Every year the Austin Public Safety Wellness Center (APSWC) measures the VO2 max scores and MET scores for City of Austin firefighters and emergency medical services personnel. While these numbers are important to assess the cardiovascular health of our first responders, few people know what these scores actually mean.
MET stands for metabolic equivalent and is a measurement of the amount oxygen required to perform a specific activity. It represents the ability of the body to use oxygen during those activities. A MET score of 1 is the amount of energy required to sit still whereas a MET score of 12 is the amount of energy required to perform basic fire suppression skills in personal protective equipment. Individuals who are not able to reach an intensity level of 12 METS are at an increased risk of a cardiac event.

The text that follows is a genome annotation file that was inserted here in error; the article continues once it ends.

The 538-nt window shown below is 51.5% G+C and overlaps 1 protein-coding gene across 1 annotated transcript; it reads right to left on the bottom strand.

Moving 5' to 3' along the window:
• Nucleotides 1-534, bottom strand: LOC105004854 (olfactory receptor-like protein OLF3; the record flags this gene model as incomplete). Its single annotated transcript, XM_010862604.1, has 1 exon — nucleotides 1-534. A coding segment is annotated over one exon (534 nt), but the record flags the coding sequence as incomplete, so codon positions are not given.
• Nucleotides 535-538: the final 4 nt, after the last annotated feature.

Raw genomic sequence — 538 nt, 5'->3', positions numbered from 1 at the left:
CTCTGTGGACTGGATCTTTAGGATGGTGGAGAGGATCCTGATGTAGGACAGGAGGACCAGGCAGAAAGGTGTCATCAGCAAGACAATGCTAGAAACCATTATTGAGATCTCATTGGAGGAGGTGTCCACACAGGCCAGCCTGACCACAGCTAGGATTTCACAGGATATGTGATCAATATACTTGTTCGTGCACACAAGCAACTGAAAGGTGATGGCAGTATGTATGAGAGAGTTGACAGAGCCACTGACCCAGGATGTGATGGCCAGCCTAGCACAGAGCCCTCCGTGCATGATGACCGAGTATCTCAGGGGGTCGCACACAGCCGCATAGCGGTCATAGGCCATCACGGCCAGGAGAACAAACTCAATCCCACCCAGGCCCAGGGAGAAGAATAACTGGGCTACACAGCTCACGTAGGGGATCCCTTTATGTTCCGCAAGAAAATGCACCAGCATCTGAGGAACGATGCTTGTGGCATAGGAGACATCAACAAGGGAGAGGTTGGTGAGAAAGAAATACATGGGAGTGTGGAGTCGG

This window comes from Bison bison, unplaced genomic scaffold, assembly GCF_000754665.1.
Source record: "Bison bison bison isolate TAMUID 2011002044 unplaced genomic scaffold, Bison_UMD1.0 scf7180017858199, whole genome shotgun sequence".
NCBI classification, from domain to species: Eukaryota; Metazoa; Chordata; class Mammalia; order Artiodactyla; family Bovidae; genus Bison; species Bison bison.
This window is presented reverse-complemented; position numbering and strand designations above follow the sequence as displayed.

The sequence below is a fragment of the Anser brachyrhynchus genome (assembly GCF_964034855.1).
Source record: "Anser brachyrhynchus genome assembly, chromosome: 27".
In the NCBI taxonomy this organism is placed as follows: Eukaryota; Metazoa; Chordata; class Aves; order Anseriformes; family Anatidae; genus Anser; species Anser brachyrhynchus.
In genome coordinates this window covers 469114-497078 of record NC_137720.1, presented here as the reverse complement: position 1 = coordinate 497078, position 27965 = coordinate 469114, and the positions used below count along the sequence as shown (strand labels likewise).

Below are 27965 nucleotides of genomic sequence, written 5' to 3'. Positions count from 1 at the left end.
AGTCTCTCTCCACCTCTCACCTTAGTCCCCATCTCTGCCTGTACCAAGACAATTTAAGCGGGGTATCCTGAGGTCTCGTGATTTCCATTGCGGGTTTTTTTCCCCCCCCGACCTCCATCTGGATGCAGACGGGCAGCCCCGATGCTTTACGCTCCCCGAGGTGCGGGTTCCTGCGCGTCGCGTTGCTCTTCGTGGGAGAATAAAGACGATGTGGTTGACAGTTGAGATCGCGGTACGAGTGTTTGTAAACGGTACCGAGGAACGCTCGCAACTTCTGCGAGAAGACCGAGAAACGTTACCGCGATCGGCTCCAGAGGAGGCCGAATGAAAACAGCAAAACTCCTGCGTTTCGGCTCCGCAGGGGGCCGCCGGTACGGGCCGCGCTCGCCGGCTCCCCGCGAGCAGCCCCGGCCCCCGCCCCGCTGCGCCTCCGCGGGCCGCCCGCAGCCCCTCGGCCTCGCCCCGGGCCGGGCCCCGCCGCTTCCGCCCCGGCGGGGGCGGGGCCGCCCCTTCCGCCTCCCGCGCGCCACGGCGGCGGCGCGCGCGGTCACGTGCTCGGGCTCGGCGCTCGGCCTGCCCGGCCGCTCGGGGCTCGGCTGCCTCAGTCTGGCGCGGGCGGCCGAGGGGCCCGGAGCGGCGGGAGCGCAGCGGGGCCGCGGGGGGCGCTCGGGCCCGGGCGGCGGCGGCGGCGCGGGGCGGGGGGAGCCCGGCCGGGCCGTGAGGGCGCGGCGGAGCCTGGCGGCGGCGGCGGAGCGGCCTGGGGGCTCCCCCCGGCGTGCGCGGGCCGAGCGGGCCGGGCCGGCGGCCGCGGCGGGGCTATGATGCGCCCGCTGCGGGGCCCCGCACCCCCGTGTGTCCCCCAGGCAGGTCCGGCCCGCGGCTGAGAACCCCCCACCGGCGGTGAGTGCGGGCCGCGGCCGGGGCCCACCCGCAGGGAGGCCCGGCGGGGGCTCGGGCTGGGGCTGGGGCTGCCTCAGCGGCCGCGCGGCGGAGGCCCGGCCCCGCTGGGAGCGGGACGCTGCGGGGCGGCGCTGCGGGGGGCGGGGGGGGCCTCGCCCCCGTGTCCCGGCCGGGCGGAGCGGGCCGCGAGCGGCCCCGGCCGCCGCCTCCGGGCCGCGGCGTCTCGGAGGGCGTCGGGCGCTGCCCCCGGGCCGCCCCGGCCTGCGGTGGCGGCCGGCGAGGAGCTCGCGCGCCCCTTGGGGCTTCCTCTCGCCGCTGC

MET Values of Common Activities
- Moderate pace walking (4.5 METS)
- Leisurely bike ride (4 METS)
- Stretching (4 METS)
- Pulling hose (8 METS)
- Moving/carrying/pushing objects more than 75 lbs (7.5 METS)
- Using pike pole (6.8 METS)
- Climbing ladder with full gear (11 METS)
- Climbing stairs at moderate/fast pace (15 METS)
- High intensity rowing (12 METS)
While MET represents the body’s ability to use oxygen, VO2 max measures the body’s ability to deliver oxygen to the muscles during activity. Cardiovascular exercise can increase VO2 max by strengthening the heart, therefore improving the heart’s ability to pump oxygen to the muscles.
To put it simply, both of these tests measure your body’s ability to utilize oxygen while performing physical activity, which is an indicator of fitness level. Just as we can measure the length of an object in centimeters and inches we can measure cardiovascular fitness in VO2 max and MET score.